Andy Hummel On Alex Chilton's Death And Big Star At SXSW
Hummel and Big Star's Jody Stephens were scheduled to speak and perform Saturday at 12:30 p.m. on the SXSW panel "I Never Travel Far Without A Little Big Star," about the legacy of one of America's most influential cult bands. There was also the possibility that he would play a few songs with Big Star at its 12:30 a.m. Saturday-night set at Antone's, which would have been the first time for him to play with the band since parting ways in 1974.
Chilton died yesterday of a suspected heart attack in a New Orleans hospital, after collapsing while mowing his lawn.
"We're all still in shock about the whole thing," Hummel says. "It was completely unexpected."
Obviously, Hummel says, the death will significantly change the nature of the panel discussion. But he still plans to participate and pay tribute to one of his dear friends and someone he considers a musical genius.
"We're just trying to pull together what all that's going to look like now, without Alex," he says.
The panel would have been a 90-minute discussion of the legacy of Big Star, focusing on the years from the release of Third/Sister Lovers to the present, as a continuation of a previous SXSW panel that focused on the beginning years of the band. Stephens and Hummel would also give an acoustic performance.
Now, Hummel says, Stephens is reaching out to Cheap Trick singer Robin Zander and R.E.M.'s Mike Mills to join Big Star's surviving members at the Antone's show. (Members of R.E.M. have long championed Big Star, and Cheap Trick's cover of "In The Streets" was the theme song for That '70s Show.)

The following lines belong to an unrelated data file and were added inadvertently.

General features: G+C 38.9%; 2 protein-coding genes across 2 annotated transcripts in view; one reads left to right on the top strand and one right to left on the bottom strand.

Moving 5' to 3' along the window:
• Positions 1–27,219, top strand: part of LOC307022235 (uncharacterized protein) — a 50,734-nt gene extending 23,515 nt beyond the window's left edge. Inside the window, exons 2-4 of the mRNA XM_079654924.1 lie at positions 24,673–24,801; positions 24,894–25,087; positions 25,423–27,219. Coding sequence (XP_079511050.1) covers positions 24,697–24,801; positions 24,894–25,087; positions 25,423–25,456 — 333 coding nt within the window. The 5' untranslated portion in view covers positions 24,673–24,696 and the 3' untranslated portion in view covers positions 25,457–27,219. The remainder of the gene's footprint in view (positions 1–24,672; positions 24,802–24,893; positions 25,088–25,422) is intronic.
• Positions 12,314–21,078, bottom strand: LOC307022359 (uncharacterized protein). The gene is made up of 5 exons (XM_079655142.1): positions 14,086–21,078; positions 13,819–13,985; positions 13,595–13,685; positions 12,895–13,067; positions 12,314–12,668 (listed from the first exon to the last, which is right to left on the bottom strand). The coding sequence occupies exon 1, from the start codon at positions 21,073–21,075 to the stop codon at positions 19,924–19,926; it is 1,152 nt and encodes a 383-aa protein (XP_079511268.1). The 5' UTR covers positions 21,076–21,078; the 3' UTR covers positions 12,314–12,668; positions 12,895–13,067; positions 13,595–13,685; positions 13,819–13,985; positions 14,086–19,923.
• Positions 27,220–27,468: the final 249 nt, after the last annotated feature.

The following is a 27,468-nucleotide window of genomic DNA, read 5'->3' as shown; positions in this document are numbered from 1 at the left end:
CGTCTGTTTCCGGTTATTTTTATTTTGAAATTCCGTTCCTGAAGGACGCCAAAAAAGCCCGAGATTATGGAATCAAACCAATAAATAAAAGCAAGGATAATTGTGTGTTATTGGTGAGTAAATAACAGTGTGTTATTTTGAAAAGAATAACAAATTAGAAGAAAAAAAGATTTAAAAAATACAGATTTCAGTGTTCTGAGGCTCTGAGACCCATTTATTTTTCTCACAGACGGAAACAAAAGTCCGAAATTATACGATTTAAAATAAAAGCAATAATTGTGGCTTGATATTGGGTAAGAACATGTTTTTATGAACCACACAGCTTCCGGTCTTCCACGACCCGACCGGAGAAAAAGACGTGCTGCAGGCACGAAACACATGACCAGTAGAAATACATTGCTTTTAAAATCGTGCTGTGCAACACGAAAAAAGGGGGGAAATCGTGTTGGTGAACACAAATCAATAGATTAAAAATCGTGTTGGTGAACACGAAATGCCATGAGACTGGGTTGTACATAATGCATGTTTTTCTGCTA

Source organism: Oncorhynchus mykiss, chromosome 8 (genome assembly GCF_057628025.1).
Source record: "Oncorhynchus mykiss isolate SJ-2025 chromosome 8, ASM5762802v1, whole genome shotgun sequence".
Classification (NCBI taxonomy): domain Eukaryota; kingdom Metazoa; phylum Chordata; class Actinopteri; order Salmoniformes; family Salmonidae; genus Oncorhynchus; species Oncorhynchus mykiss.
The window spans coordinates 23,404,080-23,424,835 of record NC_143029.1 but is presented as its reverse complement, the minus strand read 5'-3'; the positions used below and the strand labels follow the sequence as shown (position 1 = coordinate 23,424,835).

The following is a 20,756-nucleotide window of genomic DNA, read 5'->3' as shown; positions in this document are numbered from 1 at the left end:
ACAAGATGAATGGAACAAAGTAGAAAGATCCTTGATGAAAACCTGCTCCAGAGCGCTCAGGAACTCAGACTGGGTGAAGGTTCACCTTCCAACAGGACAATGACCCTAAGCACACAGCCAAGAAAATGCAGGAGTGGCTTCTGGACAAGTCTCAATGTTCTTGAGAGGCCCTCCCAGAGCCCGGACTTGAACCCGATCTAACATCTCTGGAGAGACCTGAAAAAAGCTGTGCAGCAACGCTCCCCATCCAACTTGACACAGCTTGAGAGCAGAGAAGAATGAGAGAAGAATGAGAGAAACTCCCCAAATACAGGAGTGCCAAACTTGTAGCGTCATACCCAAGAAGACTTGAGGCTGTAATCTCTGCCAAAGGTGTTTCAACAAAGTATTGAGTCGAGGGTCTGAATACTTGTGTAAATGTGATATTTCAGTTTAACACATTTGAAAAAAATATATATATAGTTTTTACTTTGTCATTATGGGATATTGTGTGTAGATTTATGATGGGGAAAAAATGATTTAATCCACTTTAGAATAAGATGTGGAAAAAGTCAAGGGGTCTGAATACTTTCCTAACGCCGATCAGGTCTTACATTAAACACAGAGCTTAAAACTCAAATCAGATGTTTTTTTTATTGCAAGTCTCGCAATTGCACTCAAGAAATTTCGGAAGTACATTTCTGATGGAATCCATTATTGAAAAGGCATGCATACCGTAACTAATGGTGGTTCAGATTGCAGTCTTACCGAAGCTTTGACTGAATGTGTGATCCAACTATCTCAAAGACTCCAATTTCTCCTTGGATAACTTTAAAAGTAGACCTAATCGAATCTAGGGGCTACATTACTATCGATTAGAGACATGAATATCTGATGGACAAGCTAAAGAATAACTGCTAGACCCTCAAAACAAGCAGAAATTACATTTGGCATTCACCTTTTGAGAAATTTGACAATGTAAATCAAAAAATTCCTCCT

"I don't know how successful he's going to be trying to pull all that together in this short a period of time, but he's trying to get something together," Hummel says. "If nothing else, the panel is still on. ... I think he's having trouble dealing with this, as we all are. So he's trying to focus in on what he needs to do, as opposed to just sitting around and getting too immersed in the tragedy of the situation."
Hummel said he last spoke to Chilton last summer on a visit to New Orleans, where Chilton showed them areas of the city that were affected by Hurricane Katrina--and had spirited political discussions with Hummel's wife.
"My wife and I made what used to be our standard annual trip to New Orleans, and spent most of the time hanging around with Alex," he says. "He was a real fan of New Orleans, and was like a walking encyclopedia of New Orleans, so it was a lot of fun to hang with him when you went there. This was our first time since Katrina."
Along with remembering Chilton as a friend, Hummel champions his artistic brilliance.
"I hope people really understand and appreciate what a brilliant musician the guy was," he says. "He should be remembered in that way. He was really a creative genius, always testing the limits."